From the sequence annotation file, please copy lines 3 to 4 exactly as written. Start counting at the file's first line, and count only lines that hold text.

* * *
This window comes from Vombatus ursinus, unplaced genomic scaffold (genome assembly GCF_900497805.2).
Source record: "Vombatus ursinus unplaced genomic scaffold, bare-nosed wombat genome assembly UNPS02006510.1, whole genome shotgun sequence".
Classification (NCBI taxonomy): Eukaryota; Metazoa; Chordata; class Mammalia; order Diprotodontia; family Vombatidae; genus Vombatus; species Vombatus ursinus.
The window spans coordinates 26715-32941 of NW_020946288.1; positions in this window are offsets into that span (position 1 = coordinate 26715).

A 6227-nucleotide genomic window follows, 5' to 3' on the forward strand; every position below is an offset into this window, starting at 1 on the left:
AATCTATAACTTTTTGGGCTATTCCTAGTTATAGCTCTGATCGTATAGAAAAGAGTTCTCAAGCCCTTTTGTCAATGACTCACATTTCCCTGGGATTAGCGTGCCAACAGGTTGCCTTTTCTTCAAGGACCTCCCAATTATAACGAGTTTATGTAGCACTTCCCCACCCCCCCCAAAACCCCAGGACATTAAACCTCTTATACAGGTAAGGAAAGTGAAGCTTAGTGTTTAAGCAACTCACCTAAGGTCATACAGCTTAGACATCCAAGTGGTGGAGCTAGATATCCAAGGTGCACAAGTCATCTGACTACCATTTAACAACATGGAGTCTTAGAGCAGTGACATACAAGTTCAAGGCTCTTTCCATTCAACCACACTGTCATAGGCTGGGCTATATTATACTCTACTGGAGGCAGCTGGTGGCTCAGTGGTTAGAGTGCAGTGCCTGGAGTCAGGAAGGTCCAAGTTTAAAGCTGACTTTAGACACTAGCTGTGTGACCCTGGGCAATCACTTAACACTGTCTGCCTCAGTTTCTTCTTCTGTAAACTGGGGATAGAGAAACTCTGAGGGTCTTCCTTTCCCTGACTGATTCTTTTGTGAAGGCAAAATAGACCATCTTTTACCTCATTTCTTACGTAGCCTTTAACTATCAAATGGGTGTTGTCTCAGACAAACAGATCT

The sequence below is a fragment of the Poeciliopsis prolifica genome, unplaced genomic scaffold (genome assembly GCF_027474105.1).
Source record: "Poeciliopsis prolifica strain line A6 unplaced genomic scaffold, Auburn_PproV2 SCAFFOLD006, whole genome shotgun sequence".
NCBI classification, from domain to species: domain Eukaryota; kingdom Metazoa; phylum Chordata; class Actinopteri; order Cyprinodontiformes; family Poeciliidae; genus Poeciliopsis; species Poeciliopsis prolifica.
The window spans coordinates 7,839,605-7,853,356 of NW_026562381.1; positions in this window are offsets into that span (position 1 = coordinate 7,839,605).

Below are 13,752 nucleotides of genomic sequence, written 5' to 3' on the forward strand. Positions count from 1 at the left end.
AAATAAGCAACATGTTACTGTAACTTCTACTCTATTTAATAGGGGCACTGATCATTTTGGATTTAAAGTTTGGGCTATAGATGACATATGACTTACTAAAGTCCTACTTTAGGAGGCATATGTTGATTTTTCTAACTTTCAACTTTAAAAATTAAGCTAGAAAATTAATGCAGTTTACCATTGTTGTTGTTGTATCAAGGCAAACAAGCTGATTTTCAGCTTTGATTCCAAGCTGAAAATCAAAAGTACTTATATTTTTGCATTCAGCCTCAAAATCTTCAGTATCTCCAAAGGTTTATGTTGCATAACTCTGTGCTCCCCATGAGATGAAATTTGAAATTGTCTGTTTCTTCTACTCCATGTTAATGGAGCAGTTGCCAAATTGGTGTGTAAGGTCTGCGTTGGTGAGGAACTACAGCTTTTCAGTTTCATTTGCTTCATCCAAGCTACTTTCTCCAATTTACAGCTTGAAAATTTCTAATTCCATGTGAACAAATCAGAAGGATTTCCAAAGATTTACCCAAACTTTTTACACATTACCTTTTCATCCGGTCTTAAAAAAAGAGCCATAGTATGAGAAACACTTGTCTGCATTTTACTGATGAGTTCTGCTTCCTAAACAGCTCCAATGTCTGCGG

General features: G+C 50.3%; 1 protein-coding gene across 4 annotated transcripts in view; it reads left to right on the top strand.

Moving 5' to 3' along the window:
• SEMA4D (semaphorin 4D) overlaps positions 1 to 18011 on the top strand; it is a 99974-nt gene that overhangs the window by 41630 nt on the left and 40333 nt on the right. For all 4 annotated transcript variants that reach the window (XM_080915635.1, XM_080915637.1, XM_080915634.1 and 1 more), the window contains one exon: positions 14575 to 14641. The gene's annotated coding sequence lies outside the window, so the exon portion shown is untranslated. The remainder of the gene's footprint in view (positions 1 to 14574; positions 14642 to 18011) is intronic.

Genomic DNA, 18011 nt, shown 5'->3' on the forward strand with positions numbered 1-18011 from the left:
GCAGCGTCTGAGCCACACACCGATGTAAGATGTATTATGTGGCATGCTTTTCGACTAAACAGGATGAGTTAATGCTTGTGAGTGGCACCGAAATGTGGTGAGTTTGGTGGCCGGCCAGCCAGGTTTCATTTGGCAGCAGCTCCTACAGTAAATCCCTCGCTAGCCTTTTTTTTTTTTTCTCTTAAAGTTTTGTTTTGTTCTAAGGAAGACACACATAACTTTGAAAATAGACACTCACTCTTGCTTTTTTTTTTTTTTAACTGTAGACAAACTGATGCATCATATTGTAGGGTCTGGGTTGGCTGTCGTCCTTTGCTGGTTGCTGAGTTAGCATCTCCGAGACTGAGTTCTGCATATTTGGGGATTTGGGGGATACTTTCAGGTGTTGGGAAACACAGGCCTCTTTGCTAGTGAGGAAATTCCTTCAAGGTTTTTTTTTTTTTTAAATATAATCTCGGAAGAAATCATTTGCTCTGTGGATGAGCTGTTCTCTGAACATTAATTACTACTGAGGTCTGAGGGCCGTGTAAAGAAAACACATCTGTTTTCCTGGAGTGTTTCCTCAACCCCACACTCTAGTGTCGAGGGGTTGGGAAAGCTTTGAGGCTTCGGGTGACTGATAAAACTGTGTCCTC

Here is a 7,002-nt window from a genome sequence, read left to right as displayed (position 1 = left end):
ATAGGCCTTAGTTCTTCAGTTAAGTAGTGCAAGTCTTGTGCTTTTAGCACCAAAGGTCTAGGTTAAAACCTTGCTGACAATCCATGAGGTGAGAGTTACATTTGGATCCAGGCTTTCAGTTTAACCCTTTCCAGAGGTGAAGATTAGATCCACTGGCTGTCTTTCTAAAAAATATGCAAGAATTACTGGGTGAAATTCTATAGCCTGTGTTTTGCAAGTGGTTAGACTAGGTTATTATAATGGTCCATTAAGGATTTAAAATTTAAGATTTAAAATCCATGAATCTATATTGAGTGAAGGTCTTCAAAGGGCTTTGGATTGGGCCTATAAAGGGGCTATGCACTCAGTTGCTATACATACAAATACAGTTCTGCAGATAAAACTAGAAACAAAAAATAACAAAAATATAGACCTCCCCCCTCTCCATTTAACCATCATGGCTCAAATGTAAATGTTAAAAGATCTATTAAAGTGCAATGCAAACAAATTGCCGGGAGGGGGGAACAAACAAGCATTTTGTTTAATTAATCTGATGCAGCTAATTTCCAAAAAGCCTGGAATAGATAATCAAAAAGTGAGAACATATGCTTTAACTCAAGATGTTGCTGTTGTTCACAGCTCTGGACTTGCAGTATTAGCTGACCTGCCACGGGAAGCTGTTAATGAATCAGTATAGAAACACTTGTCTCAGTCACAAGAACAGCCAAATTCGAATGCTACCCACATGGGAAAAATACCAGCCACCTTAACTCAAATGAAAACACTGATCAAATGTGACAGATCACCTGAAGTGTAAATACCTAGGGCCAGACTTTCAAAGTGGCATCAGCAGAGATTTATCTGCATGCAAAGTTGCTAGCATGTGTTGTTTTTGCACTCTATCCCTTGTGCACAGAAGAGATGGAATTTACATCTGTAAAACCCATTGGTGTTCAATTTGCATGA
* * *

Classification (NCBI taxonomy): Eukaryota; Metazoa; Chordata; class Mammalia; order Diprotodontia; family Vombatidae; genus Vombatus; species Vombatus ursinus.
The window spans coordinates 26715-32941 of NW_020946288.1; positions in this window are offsets into that span (position 1 = coordinate 26715).